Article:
...and we surveyed each DOC director to go back to their club and find out how many practices they held and how many, you know, gamelike scenarios or practice SC scenarios whatever, because we have teams are in Washington summer and Oregon and we wanted to know where they're at in their return to play procedure. Everyone's at different rate. So we did a survey with all of our our members and we had zero cases of covid transmitted through practices or any type of you know, activities trainings that we have done. We had, I think there were two cases that were related to like family stuff that were fourth of July or momorial day weekend, but we're quarantine and everything's going to say. So we kind of we did that test and that survey and then we felt comfortable about out, you know, pushing this. And this was the only tournament and in that was California based teams that were able to provide a tournament. So the term I was actually sanctioned by US club soccer and it was actually approved and ensured. So I think right now California is not allowing anyone to do that. So I think we're a little bit, you know, ahead of our time. The auntie of of the the group there and we're having some teams go down to Arizona for Thanksgiving and, you know, we're looking forward to seeing how they handle and set up their activities and games and stuff. So we'll see how that goes. Okay, and then something I also try to speak a lot about is I also coach high school soccer and my main thing too is trying to get players to go play in college or even a ten college. And if that, and I seen your interview with Tracy Press, you stated that you were the number one through north count and sending players to college on scholarships. Can you explain why that's important? Yeah, that's a great question. You know, a lot of times people think there's just a recruiting machine, you know, they just grab all the best players and snatch and grab them. We've we've thought a little bit differently. We've we started our club with only three teams and two thousand and eleven and we built our club slowly, progressively with, I think, a business plan in mine as far as how we want to grow, not over grow too fast, not, you know, to pack up too many fields and, you know, be to like a noisy neighbor. We've, I think, constructed a really good plan and we've had the quality coaching to go along with it and then the players just developed really well. We're not that club that's going to recruit a ton of players from from the surrounding area. We start off with three teams. Now, ten years later, I think we're at twenty two teams, twenty three teams. So the our first recruiting year was in two thousand and thirteen was our first class of commits and we had eleven players, all graduate, that went to college that that year. So all of our players that were seniors that year went off to college and I think that set the the standard and kind of blaze the Trell the hard work that they put in, the commitment that they put in. They had won a national we won a national championship, and that two thousand and eleven year. So you know, it was really a lot of hard work. We actually took that team up to Napa and trained at a cabin and NAPPA, you know, pre national championship and they went to the national final three times in a row. Two Thousand and eleven, two thousand and twelve and two thousand and thirteen. They played in the finals each one of those years and one it in two thousand and eleven, was finalist in two thousand and twelve and thirteen, and that set a really high standard. So we you know, that was one of our oldest teams. We kind of worked our way backwards because we had a we had a WPSL team and our WSL team was made up of professionals and, you know, former players, college players, and then I started working in some of the youth players from our program because we had a really good team. We had national champions, we had players that were capable of doing great things, so that that team basically was the forefront and forerunner of our first ever WPSL. I think ever in WPSL history we had every single player in our club was from our club that actually developed, went through our club, played in our club with a was a youth member, past or current player in our club. So we didn't have any outside help. I thought that was a really unique thing for us to build off of and I think people, you know, saw the hard work of dedication to our own club members and developing our own players. You know, and I think that you know, led to more players wanted to go to college and plays in that trail we have. Think we're over a hundred and fifteen players now off to college on scholarship and we just we're five years, I think six years in the row or Northern California highest club on the girl's side. It's been in the in their reports and stuff for Players Committee to college.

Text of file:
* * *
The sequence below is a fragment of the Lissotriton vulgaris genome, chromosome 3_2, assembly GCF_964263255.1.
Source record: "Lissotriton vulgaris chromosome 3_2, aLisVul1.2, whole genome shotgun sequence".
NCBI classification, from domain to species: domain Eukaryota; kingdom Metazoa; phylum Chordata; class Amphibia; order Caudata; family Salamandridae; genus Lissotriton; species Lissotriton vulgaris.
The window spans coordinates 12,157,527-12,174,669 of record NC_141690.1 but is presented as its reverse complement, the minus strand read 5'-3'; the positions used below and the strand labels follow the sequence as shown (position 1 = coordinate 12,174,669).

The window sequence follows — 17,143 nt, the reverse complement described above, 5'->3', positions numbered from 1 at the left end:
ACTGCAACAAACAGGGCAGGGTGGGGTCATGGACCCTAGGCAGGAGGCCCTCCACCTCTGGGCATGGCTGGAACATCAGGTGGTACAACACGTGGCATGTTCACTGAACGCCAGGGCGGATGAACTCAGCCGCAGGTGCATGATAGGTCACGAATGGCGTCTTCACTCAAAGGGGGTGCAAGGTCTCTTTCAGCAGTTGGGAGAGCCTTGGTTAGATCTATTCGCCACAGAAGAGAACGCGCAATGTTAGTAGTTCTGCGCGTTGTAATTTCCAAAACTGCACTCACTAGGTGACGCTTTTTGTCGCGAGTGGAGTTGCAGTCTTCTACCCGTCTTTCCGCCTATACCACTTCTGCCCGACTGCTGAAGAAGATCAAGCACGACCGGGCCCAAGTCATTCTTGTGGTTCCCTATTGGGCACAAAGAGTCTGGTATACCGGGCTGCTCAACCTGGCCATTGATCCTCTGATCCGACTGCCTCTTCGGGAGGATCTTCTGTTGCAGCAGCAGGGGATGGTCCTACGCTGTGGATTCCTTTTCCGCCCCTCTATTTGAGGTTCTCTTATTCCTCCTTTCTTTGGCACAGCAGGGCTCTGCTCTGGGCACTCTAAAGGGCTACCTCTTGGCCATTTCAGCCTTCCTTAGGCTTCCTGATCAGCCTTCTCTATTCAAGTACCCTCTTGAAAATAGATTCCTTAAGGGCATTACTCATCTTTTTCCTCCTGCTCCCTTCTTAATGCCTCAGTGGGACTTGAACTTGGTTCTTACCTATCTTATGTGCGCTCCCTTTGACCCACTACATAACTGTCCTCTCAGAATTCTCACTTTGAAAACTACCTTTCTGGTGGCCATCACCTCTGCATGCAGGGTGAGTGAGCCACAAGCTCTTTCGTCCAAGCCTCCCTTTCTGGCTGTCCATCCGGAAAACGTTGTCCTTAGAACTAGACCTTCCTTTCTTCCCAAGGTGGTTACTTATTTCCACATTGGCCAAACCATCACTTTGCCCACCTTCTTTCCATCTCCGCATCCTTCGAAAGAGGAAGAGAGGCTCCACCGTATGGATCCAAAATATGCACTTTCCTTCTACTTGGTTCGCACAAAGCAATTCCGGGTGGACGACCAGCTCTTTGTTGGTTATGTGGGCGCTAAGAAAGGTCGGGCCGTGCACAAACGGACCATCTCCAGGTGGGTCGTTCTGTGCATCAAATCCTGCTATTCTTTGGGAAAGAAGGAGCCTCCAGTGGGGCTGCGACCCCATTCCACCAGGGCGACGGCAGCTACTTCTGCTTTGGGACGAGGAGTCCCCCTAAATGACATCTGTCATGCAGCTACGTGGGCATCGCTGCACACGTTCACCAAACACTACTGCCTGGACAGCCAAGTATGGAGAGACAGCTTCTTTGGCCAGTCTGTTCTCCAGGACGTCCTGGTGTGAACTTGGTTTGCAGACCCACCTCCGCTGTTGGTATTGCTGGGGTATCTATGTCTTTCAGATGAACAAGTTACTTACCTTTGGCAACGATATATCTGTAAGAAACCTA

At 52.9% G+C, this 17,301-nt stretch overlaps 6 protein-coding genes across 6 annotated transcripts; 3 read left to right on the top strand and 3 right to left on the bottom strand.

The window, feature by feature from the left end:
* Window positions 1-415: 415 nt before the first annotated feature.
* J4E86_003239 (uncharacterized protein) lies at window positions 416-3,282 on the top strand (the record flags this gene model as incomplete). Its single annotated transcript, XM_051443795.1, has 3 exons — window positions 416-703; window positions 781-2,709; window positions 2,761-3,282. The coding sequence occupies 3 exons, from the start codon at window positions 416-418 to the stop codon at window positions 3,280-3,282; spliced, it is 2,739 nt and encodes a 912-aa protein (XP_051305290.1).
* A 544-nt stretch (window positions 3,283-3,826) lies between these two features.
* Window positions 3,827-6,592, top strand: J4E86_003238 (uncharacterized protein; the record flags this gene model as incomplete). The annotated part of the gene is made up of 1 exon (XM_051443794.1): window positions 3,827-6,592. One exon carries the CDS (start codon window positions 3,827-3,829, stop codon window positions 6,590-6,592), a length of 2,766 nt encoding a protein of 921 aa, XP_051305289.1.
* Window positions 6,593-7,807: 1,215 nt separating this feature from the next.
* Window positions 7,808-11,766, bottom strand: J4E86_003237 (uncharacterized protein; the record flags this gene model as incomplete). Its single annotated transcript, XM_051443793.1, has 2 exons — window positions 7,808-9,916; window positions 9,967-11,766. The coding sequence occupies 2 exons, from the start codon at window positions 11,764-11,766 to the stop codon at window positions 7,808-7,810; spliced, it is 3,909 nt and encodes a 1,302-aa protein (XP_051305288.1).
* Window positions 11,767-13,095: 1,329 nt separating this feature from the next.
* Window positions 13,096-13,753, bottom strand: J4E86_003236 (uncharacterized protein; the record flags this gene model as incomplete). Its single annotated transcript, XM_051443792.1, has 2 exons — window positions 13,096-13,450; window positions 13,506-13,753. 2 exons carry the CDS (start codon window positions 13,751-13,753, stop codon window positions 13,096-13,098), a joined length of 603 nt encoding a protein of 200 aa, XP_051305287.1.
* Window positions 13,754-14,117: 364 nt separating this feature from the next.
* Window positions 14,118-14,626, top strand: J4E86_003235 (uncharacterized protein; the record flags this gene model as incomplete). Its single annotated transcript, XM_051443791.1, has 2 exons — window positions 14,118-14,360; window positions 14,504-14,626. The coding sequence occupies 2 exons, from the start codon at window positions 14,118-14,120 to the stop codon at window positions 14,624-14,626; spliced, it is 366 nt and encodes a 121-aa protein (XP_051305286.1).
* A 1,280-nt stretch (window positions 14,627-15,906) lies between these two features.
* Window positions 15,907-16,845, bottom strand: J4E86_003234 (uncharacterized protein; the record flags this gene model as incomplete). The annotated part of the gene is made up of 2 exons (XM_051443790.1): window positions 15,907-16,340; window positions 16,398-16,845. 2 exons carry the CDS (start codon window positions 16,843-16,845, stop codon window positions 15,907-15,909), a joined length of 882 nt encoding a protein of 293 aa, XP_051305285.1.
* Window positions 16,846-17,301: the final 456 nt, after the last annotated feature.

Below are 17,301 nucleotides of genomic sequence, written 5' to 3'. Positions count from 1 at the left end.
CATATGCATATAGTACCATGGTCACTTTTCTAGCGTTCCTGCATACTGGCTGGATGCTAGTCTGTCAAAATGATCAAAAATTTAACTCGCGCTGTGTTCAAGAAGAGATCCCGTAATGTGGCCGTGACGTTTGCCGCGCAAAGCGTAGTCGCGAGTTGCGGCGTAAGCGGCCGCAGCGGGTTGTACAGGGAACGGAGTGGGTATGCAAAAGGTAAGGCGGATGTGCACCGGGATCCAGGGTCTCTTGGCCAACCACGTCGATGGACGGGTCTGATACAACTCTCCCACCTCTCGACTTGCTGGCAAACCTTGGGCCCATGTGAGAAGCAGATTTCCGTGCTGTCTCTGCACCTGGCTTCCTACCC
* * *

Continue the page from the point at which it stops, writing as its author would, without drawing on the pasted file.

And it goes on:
So we're proud of that. And you think so? You think players would focus more on club soccer compared to high school soccer in terms of they want to play in college? It's another good question. Without hurting some of my high school friends feelings, I'm done. I've done both and there's there's good, good things and bad things about high school soccer. You know, it's a great social activity, especially on the girl's side. They really love being a part of their school, their school pride, their team pride, and representing their their school colors. I think we're where the line gets drawn is that there's not very many college coaches are going to go to a high school game and watch right. So, unless you make plays and are playing like at that higher level. Yeah, how are you going to promote your kids? And, to be honest with you, all my college coach friends they they may go watch like the final of the NCS or, you know, one of the finals, because they know too high quality teams or the best two teams are going to play it out in the finals and you'll see good players, but not all the time. Do you have in high school? You get kind of what you get at your school, right, so you have you have players that may be out there just to be there for social aspects and be a part of a team, part of a school program, but might not necessarily be the best players in the area. So I think college coaches are more geared to go into college showcases and they're you know, they're going to spend most of their time looking at the players at college showcases that are put on by the clubs. And then something else I want to add on to is that a lot of poem with the youth, I feel like, is the whole drug youth and Alcohol Youth. I feel like it's preventing them from playing in sports. And I know you helped implement one of the programs, drugs are a drag. So how do you also see that perspective from that side? Yeah, I just you know, everyone's different. I never used sports performance enhancements or drugs. Still don't, and I just I'm a big believer and keeping your body clean you treated like a temple and it'll serve you back well. So you know, we did start a drugs soccers a kick, drugs are drag program and we went around to schools and did assemblies. I did this a lot with our professional team, that the San Francisco Bay Blackhawks, many, many years ago, and I think we establish a really good community outreach program. We went to, we limit everywhere, junior high school, high schools, elementary schools, you know, grade schools, and we just did assemblies all summer long and it kept kept a lot of our players busy or that that summer break and it kept kept us, you know, in contact with the local community and it really built great relationships. So and it was a strong message. So you have athletes that are believing in, you know, staying away from bad substances and drugs and a views and stuff like that. And we did a nice little speech and we did demonstrations, we brought up school teachers, principles and kids and then we'd hand out some soccer balls, mini balls, depending on what we had for for that that year. But it was a great, great event. I've carried that on since, you know, retiring. I do a program for schools locally and I'll pick maybe two or three a year and I'll do do a few during the summer and maybe during their their no drugs campaign week at school, I'll try to hit up a couple schools there and offer offer this program. It's been great. That's great. That's amazing. Something I also like like to push. I've also never, I've never drank, I've never done any type of substance, and I try to push that too, because I feel like it becaus became like normalized and I feel like that also prevents your body from reaching that peak, that peak of like being able to perform at a really high level. Well, it's that's a whole nother topic. I mean, you know, people will always push what they can push to the highest limit legally right. So even in Europe, when you go I did my master's for soccer. I took a master's course and it was a part of a two year course and we went over to England study at the University of London and went to Chelsea, Liverpool, Manchester United, Tottenham and we basically did a long study period and there's a lot of sports performance enhancements that some of these large clubs are kind of just cheatering on the line of, you know, is it too much? Is I was I was amazed. I had no idea because I never have done anything like that. But you know, certainly the bad drugs in different things. You know, we want to make sure that message gets sent out to the kids, the youth, kids, youth program when they get to the pro levels. You know, the they have scientists and people that are really run in the...